Of the 5,141 virus deaths in Massachusetts, 3,095 have occurred in the state’s nursing homes — more than 60%, double the percentage even in New York.
Yet Gov. Charlie Baker, the scold and scourge of all golf carts, gun shops, nail salons and churches, none of which have recorded any fatalities, seems strangely oblivious to the ever-escalating toll in the state’s “long-term care facilities,” which are both heavily regulated and subsidized by the commonwealth.
Ditto, the Legislature, where no one seems to be demanding hearings into the nursing-home death tolls, which dwarf those of neighboring states.
The nursing homes seem to have a lot of very powerful friends at the State House, perhaps because of the hundreds of thousands of dollars their executives funnel into the pockets of those keeping the rest of the state, where few are dying, in lockdown.
According to records in the Office of Campaign and Political Finance (OCPF), the current officers on the board of directors of the Massachusetts Senior Care Association have contributed tens of thousands of dollars to the Beacon Hill politicians who control the state’s budget:
Baker has banked $52,510 from top nursing-home executives.
House Speaker Bob DeLeo, who rules the House with an iron fist, has collected $47,170.
Lt. Gov. Karyn Polito has grabbed $30,825.
These numbers do not include the $1,950 Baker and Polito received from the now-suspended politically connected director of the Holyoke Soldiers Home, which is directly under their control, and where more than 70 have died.
During this lockdown, even as the bodies of the elderly have piled up, the politicians have continued to reap even more money from the state’s nursing-home bosses.
According to OCPF records, state Sen. Michael Rodrigues, D-Westport, the Senate chairman of Ways and Means, received contributions of at least $7,700 on April 21 just from assorted nursing-home executives who are on the board of the MA Senior Care Association.
Rodrigues, you may recall, is the legislator who a decade ago voted to impose a sales tax on the excise tax on alcohol, then had his photo surreptitiously taken in the parking lot of a New Hampshire liquor store as he loaded up the trunk of his car with tax-free booze.
Dependent as they are on the state’s MassHealth budget, the nursing-home executives have been particularly generous to the Legislature’s budget writers like Rodrigues and his House counterpart, Rep. Aaron Michlewitz, D-North End.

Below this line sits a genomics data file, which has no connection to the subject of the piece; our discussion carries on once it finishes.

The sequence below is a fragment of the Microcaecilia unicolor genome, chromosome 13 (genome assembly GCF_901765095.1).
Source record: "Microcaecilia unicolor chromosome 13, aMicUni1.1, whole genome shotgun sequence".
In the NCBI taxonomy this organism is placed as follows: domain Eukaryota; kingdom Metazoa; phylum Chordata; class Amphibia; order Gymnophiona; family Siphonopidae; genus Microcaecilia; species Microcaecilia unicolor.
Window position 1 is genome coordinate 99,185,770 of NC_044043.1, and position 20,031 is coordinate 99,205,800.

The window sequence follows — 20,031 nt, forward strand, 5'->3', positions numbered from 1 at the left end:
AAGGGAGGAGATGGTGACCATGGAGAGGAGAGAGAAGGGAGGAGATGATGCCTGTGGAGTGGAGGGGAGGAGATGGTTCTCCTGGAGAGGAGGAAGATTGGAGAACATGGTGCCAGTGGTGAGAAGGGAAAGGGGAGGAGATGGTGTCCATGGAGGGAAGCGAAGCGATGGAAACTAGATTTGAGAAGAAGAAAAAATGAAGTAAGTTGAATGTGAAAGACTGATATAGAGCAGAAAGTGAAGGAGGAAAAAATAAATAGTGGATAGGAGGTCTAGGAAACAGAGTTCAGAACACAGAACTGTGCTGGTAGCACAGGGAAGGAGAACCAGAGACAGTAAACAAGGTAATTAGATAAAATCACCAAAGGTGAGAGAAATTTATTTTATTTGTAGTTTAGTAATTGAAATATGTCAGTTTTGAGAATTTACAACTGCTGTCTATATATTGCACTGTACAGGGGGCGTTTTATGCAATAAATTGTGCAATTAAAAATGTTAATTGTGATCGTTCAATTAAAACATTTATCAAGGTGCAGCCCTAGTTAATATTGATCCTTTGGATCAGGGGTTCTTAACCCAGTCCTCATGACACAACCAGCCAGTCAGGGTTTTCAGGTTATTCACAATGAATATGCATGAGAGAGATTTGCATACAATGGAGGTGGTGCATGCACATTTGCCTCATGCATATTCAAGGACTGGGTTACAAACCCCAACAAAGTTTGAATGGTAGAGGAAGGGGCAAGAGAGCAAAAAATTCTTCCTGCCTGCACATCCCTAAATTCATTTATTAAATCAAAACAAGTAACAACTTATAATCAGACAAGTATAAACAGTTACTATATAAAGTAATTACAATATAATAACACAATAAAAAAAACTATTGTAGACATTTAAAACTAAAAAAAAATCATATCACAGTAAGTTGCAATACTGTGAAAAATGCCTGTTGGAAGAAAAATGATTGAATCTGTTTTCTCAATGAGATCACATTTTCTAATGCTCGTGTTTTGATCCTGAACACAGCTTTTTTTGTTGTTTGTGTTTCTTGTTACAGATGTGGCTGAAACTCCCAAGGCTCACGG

Michlewitz was an aide to House Speaker Sal DiMasi before DiMasi was convicted of extortion. The nursing homes were also extremely generous to DiMasi, and before him, Speaker Tom Finneran, before his conviction on obstruction of justice charges.
The current chairman of the MA Senior Care Association is Thomas Lavallee, chief operating officer of Alliance Health Management Services LLC. He has donated $2,200 to Baker, $1,950 to Polito, $1,625 to DeLeo, $550 to Rep. Ron Mariano, D-Quincy, the number-two man in the House, and $100 to Rodrigues, so says OCPF.
Treasurer Kevin Morris of BaneCare Management has given $2,550 to Baker, $1,150 to DeLeo, $725 to Polito and $625 to Rodrigues.
Clerk Christopher Hannon, from Point Group Care, LLC, gave $2,500 to Rodrigues, $1,250 to DeLeo, $1,000 to Michlewitz and $500 to Baker.
William Bogdanovich from Broad Reach Healthcare is president of Mass. Senior Care Foundation. His contributions include $6,450 to DeLeo, $5,000 to Baker, $3,850 to Polito and $800 to Rodrigues. In late October 2006, just before the election of Democrat Deval Patrick as governor, Bogdanovich gave $5,000 to the Democrat State Committee.
Board member Richard Bane of BaneCare Management gave $6,000 to Baker, $4,725 to DeLeo, $4,500 to Polito, $1,500 to Rodrigues and $1,000 each to Michlewitz and Senate president Karen Spilka.
Peter Gordon, president of Gordon Healthcare Management Group, contributed $6,100 to Baker, $3,500 to Polito and $1,000 each to Rodrigues and Spilka.
James Mamary, president of Royal Health Group, gave $4,500 to DeLeo, $3,500 to Baker, $2,125 to Rodrigues and $1,000 each to Spilka, Michlewitz and Mariano.
Steven Raso, CEO of Landmark Management Solutions, LLC, gave $6,250 to DeLeo, $5,000 to Polito, $4,500 to Baker and $2,000 to Rodrigues.
On the state’s coronavirus dashboard, it is impossible to determine the number of fatalities in each nursing home. The only statistics are of recorded cases, and they are only listed in three categories, fewer than 10, 10 to 30, and more than 30.
Late Tuesday, the state released its daily death update — the overall toll rose to 5,141. Of the 33 additional deaths, 24 occurred in nursing homes.